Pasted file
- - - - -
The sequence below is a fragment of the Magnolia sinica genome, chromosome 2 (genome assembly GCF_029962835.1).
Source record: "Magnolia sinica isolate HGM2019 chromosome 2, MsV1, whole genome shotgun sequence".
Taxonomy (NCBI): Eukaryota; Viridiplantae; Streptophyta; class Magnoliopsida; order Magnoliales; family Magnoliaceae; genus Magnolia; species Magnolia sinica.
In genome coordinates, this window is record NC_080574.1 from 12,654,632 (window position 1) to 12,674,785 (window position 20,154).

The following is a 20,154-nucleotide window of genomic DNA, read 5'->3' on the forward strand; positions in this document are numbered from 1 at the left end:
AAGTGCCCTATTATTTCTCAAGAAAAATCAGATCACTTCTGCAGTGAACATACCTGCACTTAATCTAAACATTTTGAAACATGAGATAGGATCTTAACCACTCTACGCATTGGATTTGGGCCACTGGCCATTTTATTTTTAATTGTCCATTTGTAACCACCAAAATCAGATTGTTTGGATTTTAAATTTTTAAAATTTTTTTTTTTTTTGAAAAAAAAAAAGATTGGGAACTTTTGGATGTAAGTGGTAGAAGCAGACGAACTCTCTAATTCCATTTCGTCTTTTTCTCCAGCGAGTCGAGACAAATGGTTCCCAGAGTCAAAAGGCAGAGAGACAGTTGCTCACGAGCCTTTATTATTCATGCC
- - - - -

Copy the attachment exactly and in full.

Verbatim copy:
The sequence below is a fragment of the Magnolia sinica genome, chromosome 2 (genome assembly GCF_029962835.1).
Source record: "Magnolia sinica isolate HGM2019 chromosome 2, MsV1, whole genome shotgun sequence".
Taxonomy (NCBI): Eukaryota; Viridiplantae; Streptophyta; class Magnoliopsida; order Magnoliales; family Magnoliaceae; genus Magnolia; species Magnolia sinica.
In genome coordinates, this window is record NC_080574.1 from 12,654,632 (window position 1) to 12,674,785 (window position 20,154).

The following is a 20,154-nucleotide window of genomic DNA, read 5'->3' on the forward strand; positions in this document are numbered from 1 at the left end:
AAGTGCCCTATTATTTCTCAAGAAAAATCAGATCACTTCTGCAGTGAACATACCTGCACTTAATCTAAACATTTTGAAACATGAGATAGGATCTTAACCACTCTACGCATTGGATTTGGGCCACTGGCCATTTTATTTTTAATTGTCCATTTGTAACCACCAAAATCAGATTGTTTGGATTTTAAATTTTTAAAATTTTTTTTTTTTTTGAAAAAAAAAAAGATTGGGAACTTTTGGATGTAAGTGGTAGAAGCAGACGAACTCTCTAATTCCATTTCGTCTTTTTCTCCAGCGAGTCGAGACAAATGGTTCCCAGAGTCAAAAGGCAGAGAGACAGTTGCTCACGAGCCTTTATTATTCATGCC